Economic news

Gold Subdued with Focus on U.S. Data, ECB Meeting

* ECB policy decision due at 1145 GMT

* Spot gold still targets $1,864-$1,877/oz range - technicals

* SPDR Gold Trust holdings rose 0.6% on Wed (Recasts, adds comments, updates prices)

June 10 (Reuters) - Gold prices were on the back foot on Thursday as the dollar ticked higher but traded in a narrow range as investors turned cautious ahead of the European Central Bank meeting and U.S. inflation data later in the day.

Spot gold was down 0.1% at $1,886.66 per ounce, as of 0305 GMT.

U.S. gold futures fell 0.4% to $1,888.50 per ounce.

“Sentiment is neutral and cautious going into CPI and the ECB meeting tonight,” said IG Market analyst Kyle Rodda, adding that investors expect inflation to be contained, which is keeping a lid on the metal’s price.

The dollar index edged up slightly to trade near 90.183 against its rivals, making gold more expensive for other currency holders.

All eyes on U.S. consumer price index data due later in the day after last month’s report showed consumer prices increased by the most in nearly 12 years in April. Economists polled by Reuters have estimated the CPI advanced 0.4% in May.

The data will be a key for gold as a higher print will reignite worries over sooner-than-expected tapering of stimulus measures which would reduce bullion’s appeal among investors, analysts say.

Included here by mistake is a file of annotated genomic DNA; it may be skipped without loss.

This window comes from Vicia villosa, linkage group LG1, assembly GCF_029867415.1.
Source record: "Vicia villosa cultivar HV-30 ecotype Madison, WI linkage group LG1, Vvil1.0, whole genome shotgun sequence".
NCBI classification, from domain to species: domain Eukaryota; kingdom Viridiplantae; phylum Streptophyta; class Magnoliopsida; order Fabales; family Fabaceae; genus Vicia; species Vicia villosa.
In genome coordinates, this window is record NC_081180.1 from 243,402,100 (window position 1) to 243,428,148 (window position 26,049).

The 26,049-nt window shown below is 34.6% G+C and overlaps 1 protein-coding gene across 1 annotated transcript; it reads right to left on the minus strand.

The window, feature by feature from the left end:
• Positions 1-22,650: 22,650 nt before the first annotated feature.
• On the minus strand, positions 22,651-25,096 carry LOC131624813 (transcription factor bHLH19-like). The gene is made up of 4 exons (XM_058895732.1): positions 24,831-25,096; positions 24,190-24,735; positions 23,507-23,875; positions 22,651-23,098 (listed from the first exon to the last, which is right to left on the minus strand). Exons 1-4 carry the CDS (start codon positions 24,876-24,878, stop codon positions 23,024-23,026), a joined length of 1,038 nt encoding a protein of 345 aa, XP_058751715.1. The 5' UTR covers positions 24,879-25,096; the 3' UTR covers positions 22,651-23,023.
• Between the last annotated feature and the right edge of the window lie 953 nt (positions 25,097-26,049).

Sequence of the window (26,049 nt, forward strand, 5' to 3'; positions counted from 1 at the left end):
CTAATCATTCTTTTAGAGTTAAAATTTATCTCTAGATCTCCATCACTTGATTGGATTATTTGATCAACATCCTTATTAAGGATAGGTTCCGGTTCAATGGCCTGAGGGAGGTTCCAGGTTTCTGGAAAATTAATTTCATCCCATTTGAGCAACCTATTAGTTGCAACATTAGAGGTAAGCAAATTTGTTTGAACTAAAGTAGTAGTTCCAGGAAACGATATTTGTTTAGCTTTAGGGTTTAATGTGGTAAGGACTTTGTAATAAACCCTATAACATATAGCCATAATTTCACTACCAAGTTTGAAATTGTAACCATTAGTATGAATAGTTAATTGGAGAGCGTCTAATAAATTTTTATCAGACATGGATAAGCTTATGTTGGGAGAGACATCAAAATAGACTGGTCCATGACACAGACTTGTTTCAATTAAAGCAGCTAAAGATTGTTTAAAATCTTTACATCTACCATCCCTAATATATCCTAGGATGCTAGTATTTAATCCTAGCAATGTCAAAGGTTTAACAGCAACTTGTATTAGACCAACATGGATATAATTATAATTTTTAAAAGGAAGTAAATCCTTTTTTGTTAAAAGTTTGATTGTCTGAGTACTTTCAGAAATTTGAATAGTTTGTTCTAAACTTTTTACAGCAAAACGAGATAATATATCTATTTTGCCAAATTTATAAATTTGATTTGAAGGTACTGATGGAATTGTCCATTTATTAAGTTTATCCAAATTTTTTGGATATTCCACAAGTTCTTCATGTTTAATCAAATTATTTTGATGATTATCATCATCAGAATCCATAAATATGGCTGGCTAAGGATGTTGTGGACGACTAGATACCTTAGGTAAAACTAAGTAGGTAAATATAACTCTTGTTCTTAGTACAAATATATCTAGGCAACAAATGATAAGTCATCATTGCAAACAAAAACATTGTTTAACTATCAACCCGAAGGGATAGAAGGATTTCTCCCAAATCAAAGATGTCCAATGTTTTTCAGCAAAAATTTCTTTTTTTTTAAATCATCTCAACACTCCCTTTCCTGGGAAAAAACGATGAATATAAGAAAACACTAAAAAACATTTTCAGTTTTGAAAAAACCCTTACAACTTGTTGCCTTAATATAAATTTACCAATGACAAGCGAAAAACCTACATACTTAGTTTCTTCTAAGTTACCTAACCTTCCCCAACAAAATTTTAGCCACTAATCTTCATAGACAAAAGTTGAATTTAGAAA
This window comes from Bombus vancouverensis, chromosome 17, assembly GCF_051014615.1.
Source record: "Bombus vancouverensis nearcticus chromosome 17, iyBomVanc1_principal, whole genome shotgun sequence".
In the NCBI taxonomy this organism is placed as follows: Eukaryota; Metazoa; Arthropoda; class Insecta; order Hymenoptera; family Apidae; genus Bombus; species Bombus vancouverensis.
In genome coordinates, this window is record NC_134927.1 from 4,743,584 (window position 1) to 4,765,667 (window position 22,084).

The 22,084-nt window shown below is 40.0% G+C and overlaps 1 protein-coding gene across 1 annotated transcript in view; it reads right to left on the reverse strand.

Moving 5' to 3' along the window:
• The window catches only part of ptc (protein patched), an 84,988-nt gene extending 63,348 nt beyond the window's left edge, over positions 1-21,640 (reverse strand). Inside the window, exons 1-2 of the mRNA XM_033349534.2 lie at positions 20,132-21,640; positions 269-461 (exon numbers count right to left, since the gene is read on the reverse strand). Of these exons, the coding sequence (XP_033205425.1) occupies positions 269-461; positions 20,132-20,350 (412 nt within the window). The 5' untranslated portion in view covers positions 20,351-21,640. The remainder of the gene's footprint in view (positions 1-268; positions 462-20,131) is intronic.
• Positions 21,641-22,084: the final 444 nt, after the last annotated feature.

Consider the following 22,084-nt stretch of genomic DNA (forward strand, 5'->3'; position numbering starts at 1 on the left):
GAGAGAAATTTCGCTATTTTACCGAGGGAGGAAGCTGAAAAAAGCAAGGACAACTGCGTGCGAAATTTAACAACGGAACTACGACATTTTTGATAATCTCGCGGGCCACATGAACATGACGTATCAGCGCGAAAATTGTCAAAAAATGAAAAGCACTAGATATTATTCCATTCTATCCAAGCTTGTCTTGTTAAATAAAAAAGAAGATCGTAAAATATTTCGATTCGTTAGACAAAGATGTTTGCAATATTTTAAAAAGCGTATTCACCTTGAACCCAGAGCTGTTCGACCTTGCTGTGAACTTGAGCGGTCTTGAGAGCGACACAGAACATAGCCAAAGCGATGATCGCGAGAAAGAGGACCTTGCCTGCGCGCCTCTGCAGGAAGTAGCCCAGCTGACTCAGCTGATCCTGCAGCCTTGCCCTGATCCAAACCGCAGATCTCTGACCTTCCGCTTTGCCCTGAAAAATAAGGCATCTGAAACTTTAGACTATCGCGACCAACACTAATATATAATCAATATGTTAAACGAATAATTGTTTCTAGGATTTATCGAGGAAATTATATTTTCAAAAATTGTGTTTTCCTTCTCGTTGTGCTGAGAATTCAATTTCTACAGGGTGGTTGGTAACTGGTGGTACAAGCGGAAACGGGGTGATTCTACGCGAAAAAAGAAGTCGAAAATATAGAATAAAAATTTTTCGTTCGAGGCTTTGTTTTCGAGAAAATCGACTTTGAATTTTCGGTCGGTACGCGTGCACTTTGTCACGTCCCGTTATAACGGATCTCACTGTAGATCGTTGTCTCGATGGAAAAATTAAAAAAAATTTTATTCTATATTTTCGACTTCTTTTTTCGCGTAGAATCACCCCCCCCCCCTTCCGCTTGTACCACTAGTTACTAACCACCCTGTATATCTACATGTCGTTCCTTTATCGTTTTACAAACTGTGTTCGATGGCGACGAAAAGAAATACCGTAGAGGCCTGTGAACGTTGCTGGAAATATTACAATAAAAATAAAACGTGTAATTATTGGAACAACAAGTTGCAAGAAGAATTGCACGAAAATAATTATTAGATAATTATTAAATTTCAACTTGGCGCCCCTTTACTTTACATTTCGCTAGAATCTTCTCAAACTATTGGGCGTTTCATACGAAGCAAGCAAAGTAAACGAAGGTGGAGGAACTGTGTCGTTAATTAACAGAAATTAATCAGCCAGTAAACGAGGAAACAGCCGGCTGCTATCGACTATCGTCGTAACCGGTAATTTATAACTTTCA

The ECB policy decision is due at 1145 GMT. The ECB is all but certain to maintain a generous flow of stimulus when policymakers meet.

On the technical front, spot gold still targets a range of $1,864-$1,877 per ounce, according to Reuters technical analyst Wang Tao.

Holdings of SPDR Gold Trust, the world’s largest gold-backed exchange-traded fund, rose 0.6% on Wednesday.

Elsewhere, silver dipped 0.2% to $27.68 per ounce, palladium was steady at $2,777.02, while platinum slipped 0.6% to $1,142.93.

(Reporting by Brijesh Patel in Bengaluru, Editing by Sherry Jacob-Phillips and Sriraj Kalluvila)

Source: Reuters


To leave a comment you must or Join us

More news

Back to economic news list

By visiting our website and services, you agree to the conditions of use of cookies. Learn more
I agree